OPEC earnings drop to lowest level since 2004

Published August 28th, 2016 - 05:00 GMT
Unplanned oil production outages in a number of OPEC countries also contributed to lower export earnings.  (AFP/File)
Unplanned oil production outages in a number of OPEC countries also contributed to lower export earnings. (AFP/File)

Net oil export revenues of OPEC countries last year dropped to their lowest level in over a decade, the U.S. Energy Information Administration (EIA) said Friday.

Due to low oil prices, OPEC members earned a total of $404 billion in net oil export revenues in 2015, the EIA estimates. It is the lowest level since 2004.

Earnings in 2015 fell 46 percent from $753 billion in 2014.

The monthly average of the international benchmark Brent crude price dropped from $112 per barrel in June 2014 to $38 a barrel in December 2015.

The EIA said the negative impact of low oil prices on revenue decline vary among OPEC members.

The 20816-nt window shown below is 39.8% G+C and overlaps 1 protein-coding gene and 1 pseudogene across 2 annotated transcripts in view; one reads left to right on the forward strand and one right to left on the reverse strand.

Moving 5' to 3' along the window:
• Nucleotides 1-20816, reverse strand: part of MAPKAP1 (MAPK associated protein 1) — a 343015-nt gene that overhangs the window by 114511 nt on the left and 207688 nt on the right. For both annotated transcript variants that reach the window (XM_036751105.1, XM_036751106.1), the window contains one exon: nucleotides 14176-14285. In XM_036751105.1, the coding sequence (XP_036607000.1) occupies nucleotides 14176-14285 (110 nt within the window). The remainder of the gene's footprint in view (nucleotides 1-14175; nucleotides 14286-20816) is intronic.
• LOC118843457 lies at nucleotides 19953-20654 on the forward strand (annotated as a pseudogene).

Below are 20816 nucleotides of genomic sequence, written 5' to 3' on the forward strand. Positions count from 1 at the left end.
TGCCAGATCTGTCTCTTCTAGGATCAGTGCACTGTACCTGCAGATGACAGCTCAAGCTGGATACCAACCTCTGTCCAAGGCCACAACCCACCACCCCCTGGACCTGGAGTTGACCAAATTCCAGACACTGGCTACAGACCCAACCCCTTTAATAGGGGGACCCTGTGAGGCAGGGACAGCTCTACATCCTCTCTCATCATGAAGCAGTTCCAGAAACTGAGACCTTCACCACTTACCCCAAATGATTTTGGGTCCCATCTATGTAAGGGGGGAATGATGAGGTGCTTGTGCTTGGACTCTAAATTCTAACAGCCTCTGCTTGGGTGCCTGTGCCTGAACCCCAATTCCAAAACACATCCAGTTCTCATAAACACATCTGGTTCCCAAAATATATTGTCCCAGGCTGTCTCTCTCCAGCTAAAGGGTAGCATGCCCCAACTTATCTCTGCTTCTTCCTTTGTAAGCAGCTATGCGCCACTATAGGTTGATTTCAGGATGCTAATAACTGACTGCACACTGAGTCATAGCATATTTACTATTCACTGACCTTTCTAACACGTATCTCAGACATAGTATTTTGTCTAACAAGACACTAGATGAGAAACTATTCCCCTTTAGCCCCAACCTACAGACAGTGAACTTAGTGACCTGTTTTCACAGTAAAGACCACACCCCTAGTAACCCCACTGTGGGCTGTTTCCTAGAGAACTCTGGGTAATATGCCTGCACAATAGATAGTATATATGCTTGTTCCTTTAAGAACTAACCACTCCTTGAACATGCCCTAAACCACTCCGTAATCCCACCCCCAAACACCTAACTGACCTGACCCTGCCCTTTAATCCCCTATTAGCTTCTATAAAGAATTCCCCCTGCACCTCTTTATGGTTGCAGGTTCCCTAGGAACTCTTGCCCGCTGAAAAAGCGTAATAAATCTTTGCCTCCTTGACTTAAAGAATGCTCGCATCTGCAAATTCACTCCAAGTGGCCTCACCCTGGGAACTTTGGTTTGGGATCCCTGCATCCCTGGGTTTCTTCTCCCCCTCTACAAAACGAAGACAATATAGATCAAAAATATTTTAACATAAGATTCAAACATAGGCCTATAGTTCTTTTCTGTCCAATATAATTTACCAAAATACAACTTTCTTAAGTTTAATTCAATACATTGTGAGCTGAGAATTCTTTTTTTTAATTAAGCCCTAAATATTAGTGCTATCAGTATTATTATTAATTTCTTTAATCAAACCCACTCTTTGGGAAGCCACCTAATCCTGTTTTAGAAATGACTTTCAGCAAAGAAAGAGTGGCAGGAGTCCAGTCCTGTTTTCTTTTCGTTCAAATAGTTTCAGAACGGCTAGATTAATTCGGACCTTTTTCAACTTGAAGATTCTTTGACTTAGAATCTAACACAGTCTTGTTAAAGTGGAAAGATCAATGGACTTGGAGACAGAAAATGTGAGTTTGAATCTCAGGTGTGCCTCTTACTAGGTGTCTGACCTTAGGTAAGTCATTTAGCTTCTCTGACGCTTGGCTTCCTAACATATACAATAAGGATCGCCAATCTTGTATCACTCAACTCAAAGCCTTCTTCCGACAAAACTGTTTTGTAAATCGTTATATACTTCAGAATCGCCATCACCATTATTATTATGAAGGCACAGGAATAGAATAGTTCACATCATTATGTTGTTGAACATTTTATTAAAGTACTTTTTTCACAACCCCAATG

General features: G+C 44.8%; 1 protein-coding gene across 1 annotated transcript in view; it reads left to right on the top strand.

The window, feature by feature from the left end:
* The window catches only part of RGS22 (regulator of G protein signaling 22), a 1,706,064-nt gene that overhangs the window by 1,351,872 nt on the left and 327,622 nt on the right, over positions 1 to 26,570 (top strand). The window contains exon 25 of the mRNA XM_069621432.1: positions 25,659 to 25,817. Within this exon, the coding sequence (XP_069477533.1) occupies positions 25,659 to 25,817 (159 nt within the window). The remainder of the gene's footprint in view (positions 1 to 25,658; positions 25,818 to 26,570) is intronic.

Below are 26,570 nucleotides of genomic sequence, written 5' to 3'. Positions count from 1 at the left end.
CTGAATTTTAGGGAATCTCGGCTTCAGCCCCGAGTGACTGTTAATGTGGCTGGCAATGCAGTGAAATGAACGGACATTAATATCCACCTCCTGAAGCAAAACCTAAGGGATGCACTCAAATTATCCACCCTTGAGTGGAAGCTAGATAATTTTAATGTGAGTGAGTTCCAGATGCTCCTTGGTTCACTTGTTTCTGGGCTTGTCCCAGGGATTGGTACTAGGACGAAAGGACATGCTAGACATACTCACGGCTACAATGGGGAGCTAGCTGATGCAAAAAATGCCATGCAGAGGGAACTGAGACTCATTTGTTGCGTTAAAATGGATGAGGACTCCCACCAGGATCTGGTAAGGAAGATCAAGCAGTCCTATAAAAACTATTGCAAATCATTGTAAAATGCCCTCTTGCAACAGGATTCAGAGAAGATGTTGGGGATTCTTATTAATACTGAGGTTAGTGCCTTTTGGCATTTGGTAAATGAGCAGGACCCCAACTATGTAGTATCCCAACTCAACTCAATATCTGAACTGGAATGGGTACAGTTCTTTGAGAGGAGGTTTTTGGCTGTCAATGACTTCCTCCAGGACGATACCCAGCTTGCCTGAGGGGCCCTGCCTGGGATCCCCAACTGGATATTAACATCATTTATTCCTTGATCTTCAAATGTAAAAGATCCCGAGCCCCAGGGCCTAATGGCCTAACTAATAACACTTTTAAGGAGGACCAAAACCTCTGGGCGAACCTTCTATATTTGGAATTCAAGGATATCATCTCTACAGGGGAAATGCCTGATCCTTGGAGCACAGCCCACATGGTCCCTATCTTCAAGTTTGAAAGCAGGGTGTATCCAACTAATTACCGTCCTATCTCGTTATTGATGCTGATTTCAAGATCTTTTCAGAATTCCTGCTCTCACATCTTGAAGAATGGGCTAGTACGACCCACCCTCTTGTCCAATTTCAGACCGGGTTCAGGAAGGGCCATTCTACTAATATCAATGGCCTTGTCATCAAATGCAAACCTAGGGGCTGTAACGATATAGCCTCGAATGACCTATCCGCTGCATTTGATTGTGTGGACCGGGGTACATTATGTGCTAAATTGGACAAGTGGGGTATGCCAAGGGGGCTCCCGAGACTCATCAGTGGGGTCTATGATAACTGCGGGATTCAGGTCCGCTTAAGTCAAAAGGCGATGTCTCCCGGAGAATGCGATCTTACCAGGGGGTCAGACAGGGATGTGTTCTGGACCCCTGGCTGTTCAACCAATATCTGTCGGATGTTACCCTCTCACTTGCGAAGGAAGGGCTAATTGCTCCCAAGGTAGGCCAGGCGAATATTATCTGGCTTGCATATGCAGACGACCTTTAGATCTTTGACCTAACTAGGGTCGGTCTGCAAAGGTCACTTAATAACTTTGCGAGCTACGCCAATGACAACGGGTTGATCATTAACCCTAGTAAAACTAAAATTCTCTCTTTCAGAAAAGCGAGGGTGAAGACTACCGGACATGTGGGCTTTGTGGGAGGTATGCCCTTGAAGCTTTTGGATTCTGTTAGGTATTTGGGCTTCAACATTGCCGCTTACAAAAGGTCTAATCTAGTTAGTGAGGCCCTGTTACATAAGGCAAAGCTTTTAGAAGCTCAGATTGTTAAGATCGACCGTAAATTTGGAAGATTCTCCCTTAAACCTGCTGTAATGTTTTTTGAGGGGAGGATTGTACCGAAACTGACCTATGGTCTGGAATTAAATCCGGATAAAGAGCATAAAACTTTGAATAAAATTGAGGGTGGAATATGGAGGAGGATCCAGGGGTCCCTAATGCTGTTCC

"Countries with sizeable financial assets, such as the Persian Gulf states -- Saudi Arabia, Kuwait, Qatar, and the United Arab Emirates -- are affected to a lesser degree than other oil-producing countries, such as Iraq, Nigeria, and Venezuela, that do not have large financial reserves," the EIA explained.

In addition, the administration noted that unplanned oil production outages in a number of OPEC countries also contributed to lower export earnings.

While some outages are the result of political factors, such as sanctions on Iran between 2011 and early 2016, another reason for lower oil export revenues is a sharp decline in production, such as in Venezuela where oil service companies stopped work due to lack of payment.

Moreover, armed conflicts in Libya and Nigeria led to unforeseen output cuts.

In Libya, opposing factions have clashed to control the country's oil export terminals, while militant attacks in Nigeria since the beginning of the year target oil infrastructure, causing more cuts in production.

The EIA expects OPEC's revenues to fall to $341 billion in 2016, before rising to $427 billion in 2017.

By Övünç Kutlu
 

 


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